Microsoft named Amy Hood, an executive at the company, as its chief
financial officer, the first woman to hold the top finance job at
Hood, 41, joined Microsoft in late 2002 and was most
recently the chief financial officer of Microsoft's business division,
the unit that includes its lucrative Office suite of applications. She
succeeds Peter Klein, Microsoft's chief financial officer who announced
recently that he was resigning to spend more time with his family.
number of women have risen to Microsoft's top ranks but, like most
technology companies, its senior leadership is still dominated by men.
An exception is Lisa Brummel, who, as chief people officer, runs
Microsoft's human resources department. Late last year, however,
Microsoft appointed two women, Julie Larson-Green and Tami Reller, to
run the engineering and finance operations of the company's Windows
division, one of its most important units.
As chief financial
officer, Hood will play a bigger role in helping Microsoft adapt to
major changes in its business, most notably the shift to mobile devices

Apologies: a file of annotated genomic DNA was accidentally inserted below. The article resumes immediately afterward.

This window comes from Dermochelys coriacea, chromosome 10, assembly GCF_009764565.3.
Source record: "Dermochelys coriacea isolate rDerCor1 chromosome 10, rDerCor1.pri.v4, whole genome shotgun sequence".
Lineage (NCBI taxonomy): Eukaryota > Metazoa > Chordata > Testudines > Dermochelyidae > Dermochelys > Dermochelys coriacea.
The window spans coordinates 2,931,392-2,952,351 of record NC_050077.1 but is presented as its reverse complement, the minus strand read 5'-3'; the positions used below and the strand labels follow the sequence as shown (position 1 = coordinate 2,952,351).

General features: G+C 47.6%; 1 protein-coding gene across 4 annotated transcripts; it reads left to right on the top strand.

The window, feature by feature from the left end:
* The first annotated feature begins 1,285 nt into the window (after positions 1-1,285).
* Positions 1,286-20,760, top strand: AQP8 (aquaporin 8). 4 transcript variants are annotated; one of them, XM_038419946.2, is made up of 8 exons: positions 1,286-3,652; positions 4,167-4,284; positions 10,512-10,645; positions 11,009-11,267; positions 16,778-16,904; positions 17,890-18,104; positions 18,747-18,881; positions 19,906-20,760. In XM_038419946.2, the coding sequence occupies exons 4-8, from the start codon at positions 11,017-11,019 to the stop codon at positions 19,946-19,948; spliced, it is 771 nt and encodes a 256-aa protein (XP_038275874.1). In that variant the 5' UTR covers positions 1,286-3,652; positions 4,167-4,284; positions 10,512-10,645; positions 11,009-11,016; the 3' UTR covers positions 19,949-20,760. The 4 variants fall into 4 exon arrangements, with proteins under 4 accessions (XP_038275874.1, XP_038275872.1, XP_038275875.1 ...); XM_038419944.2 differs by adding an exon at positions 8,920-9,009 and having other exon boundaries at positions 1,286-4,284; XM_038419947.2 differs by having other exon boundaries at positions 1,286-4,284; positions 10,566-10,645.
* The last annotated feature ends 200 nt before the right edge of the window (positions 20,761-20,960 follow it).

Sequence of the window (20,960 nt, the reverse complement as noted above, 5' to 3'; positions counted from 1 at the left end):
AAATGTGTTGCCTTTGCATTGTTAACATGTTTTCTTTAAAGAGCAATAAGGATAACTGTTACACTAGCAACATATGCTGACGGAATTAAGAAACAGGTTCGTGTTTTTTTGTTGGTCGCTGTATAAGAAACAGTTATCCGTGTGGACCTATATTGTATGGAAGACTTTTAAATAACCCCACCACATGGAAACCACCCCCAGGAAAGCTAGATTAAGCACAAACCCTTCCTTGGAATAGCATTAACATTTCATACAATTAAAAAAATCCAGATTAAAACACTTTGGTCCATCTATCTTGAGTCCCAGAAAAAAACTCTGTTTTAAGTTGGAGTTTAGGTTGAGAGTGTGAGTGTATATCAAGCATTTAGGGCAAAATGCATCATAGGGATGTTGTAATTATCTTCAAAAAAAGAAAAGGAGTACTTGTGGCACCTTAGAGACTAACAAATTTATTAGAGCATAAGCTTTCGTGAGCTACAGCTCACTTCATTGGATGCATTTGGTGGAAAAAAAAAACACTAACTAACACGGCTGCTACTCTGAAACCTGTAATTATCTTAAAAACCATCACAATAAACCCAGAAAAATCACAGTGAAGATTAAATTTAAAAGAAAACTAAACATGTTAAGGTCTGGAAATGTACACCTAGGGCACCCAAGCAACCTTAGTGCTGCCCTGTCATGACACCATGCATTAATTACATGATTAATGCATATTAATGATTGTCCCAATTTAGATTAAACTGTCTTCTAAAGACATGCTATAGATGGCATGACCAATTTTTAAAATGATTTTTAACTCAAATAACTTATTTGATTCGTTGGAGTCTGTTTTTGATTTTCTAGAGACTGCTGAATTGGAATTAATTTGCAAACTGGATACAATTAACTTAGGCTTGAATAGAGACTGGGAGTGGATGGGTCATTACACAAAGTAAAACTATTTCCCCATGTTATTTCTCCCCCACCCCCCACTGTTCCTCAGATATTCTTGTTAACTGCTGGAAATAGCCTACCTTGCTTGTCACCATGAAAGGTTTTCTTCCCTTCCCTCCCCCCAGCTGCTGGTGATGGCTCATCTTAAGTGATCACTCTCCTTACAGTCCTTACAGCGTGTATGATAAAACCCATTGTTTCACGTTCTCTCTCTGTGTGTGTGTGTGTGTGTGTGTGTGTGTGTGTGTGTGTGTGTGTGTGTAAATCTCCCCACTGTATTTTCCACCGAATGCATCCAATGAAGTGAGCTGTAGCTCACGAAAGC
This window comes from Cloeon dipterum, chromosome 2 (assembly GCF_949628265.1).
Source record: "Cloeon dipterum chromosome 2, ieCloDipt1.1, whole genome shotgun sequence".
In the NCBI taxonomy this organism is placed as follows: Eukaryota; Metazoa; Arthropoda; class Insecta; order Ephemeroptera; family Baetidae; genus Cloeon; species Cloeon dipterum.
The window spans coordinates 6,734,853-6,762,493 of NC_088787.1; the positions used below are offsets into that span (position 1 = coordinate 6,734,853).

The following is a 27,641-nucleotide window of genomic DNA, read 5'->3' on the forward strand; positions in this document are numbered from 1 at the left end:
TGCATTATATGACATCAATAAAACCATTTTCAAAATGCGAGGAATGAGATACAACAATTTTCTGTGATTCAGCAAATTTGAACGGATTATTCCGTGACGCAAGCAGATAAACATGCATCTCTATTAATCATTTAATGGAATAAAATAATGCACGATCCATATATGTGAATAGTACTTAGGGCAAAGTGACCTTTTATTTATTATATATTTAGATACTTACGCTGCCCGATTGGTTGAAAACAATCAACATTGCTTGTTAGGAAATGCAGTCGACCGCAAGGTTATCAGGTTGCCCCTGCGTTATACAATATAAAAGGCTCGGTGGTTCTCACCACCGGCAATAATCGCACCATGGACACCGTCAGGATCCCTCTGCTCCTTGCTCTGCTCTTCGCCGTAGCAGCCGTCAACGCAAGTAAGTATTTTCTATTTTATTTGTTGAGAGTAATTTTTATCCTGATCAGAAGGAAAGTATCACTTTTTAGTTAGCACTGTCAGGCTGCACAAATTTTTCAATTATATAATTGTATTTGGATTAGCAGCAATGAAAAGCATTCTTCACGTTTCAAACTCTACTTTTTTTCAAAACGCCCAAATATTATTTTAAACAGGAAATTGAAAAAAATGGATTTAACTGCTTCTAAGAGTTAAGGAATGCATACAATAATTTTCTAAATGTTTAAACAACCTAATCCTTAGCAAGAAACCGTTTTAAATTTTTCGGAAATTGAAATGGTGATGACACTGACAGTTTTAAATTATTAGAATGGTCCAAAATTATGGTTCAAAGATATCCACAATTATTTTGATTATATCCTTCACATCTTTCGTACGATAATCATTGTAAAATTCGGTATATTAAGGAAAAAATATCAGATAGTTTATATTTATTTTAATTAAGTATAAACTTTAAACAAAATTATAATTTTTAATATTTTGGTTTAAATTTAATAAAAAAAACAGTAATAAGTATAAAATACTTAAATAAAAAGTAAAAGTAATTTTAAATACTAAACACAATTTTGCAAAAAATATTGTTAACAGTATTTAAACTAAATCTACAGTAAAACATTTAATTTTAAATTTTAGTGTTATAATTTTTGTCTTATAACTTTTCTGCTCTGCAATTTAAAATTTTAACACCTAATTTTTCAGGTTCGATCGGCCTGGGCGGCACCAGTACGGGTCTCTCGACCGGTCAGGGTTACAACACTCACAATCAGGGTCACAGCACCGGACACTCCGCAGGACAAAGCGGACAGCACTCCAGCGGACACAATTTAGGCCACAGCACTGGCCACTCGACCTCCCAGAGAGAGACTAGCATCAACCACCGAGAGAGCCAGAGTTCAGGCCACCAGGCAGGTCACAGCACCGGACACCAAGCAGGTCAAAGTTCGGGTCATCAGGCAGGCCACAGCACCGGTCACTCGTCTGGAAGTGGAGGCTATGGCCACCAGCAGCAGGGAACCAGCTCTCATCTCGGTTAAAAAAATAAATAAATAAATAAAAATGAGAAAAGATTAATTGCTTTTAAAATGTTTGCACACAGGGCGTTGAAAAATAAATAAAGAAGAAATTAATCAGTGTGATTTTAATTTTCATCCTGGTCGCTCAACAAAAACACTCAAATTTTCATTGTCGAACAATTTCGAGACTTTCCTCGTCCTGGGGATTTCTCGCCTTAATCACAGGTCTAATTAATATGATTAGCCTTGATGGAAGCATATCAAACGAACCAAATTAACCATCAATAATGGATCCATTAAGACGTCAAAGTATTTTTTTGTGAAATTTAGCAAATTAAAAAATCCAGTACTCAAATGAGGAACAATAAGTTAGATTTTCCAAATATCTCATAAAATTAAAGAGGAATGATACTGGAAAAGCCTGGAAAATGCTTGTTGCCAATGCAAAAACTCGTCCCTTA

from PCs and the transformation of traditional software into cloud
services. In a sign of these changes, for the past six months Steven
Ballmer, Microsoft's chief executive, has begun talking about the
company as a devices and services company.
Hood will also serve as
Microsoft's ambassador to Wall Street, which has for years looked
skeptically at Microsoft's efforts to enter new businesses such as
Internet search. After a recent solid earnings report from Microsoft,
investors have become more bullish on the company's prospects. Its
shares now trade near their 52-week high.
In an email to Microsoft
employees Wednesday, Ballmer said Hood had helped lead the change of
Microsoft Office into a cloud service. He said that he had worked
closely with her on two big acquisitions, that of Skype and Yammer, and
that her critical thinking would be an important skill in her new job.
is a great collaborator with a history of successful cross group
projects, and I am looking forward to having her as a member of my
leadership team," Ballmer wrote.
© 2013, The New York Times News Service